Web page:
Of course, Jibril, possibly the old-guard Palestinian resistance leader with the most military training, is no idiot, either. There's no evidence the promised soldiers would ever leave their camps in Lebanon: all we know for sure is Jibril made an effort, two weeks before Baghdad fell, to walk into the Iraqi consulate in Damascus with a pitch. His PFLP-GC, because it has had no real role in the Palestinian struggle since before Oslo, was in decline even in 2003. The loss of the organization's military leader, Jibril's son Jihad Ahmed Jibril, to a car bomb in 2002 had pretty much sucked any remaining life out of Jibril Sr's organization. The most likely scenario is he or his Syrian superiors could see the end was near for Saddam anyway, and Jibril was making the offer in part out of a self-promotional instinct, possibly to trumpet to his Palestinian support base later ("hey, we were on the road when Baghdad fell... donate generously to the PFLP-GC").

But in any case, we already knew Hussein was financially supporting the families of Palestinian "martyrs" prior to the Iraq War. Iraqi support of terrorist acts against Israel, a support shared by numerous Middle Eastern regimes through the years, was long-standing and undisputed. What has never been confirmed is that he was partial to any of the aims or ambitions of Al Qaeda, and hence posed any kind of immediate danger to the United States in 2003.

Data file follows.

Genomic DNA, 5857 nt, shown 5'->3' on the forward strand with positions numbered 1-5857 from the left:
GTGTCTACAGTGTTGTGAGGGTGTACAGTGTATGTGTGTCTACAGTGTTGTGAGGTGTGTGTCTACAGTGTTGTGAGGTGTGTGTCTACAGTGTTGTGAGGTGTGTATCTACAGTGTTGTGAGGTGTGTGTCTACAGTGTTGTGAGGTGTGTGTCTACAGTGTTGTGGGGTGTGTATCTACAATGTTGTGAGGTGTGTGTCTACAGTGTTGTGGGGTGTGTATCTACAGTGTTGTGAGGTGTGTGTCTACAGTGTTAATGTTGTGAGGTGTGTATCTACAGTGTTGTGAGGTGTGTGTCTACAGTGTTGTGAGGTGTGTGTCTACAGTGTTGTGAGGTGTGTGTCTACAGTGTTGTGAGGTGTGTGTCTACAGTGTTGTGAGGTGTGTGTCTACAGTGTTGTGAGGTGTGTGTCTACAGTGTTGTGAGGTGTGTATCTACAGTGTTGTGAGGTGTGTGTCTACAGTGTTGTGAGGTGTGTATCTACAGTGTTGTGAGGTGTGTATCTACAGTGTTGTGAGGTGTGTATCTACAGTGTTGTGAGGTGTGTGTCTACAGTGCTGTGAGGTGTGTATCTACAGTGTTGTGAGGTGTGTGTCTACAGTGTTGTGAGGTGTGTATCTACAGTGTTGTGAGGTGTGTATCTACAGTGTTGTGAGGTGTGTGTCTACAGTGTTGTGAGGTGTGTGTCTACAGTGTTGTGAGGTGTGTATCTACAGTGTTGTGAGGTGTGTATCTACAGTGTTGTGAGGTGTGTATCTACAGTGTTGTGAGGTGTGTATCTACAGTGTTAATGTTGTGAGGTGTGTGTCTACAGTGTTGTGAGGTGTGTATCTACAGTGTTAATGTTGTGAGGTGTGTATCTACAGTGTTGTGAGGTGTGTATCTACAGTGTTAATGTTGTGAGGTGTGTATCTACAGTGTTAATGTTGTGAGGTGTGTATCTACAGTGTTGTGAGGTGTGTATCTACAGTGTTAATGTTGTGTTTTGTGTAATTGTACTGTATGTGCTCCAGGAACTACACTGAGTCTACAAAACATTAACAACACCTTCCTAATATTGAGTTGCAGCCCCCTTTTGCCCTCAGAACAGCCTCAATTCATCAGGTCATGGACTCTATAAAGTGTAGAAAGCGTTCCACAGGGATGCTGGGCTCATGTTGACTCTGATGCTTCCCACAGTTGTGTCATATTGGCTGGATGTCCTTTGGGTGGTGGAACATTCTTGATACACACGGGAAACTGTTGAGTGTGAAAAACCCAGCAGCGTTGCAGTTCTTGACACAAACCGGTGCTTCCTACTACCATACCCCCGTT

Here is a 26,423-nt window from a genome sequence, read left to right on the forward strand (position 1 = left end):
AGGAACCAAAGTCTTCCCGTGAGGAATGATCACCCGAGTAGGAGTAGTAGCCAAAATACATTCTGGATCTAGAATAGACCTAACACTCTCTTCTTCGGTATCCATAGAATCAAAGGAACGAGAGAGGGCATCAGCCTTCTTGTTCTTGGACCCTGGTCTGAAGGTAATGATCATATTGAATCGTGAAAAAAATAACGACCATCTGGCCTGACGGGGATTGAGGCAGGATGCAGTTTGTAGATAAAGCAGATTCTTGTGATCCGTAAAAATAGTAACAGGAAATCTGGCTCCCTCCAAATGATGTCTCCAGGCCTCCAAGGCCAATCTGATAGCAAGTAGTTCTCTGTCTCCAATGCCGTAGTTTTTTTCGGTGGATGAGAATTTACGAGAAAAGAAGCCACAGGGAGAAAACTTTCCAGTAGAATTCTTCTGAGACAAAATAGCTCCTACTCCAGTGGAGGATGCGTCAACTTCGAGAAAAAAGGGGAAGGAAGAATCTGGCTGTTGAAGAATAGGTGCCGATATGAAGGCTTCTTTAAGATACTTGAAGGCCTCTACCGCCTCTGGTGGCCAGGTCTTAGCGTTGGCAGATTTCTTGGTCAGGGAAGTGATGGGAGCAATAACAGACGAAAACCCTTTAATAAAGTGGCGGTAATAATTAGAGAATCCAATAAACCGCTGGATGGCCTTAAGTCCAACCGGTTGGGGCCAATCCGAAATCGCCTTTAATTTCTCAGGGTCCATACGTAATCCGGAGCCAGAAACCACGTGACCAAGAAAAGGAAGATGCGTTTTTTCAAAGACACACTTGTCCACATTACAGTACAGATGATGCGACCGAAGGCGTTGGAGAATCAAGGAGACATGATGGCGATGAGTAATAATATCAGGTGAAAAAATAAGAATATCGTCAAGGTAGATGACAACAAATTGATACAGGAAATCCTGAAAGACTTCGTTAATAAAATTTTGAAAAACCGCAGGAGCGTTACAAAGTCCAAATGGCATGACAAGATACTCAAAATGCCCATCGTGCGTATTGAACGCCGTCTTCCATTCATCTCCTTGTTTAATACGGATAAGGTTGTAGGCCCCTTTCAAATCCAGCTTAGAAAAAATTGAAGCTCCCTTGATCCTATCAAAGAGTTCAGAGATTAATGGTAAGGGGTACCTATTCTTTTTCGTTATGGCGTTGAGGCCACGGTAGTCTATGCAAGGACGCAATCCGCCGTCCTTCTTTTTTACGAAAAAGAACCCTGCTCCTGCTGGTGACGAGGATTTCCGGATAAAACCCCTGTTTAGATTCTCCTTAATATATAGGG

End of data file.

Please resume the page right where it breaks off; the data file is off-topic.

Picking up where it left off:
Jibril, it should be noted, is a fairly secular terrorist, quasi-Marxist in his ideology, not particularly extremist in his religion, one who has been around the Middle East since 1968... exactly the kind of "terrorist" that Hussein would have been ideologically comfortable with. (Jibril has no confirmed operational ties with Al Qaeda.) Without question, we know Hussein was a danger to Israelis and their interests: but that was never suggested as a reason for the war, making this translated "intelligence find" completely off-point... whatever the Captain's point might actually have been. The collective self-delusion involved among far-right jingobloggers, at this point, seems almost unfathomable.

*The probable reason for the long wait time has to in part be due to the unreliability of the Iraq government's secure communications with its embassies by this point in the war. Practically the only reliable secure means they had left would have been courier, given the likelihood of being bombed on the road and other uncertainties this would not have been a pleasant or easy task to fulfill. The Iraqi response was likely sent back the same way... one wonders if Jibril even received his reply before Baghdad fell.

Posted by BruceR at 11:58 AM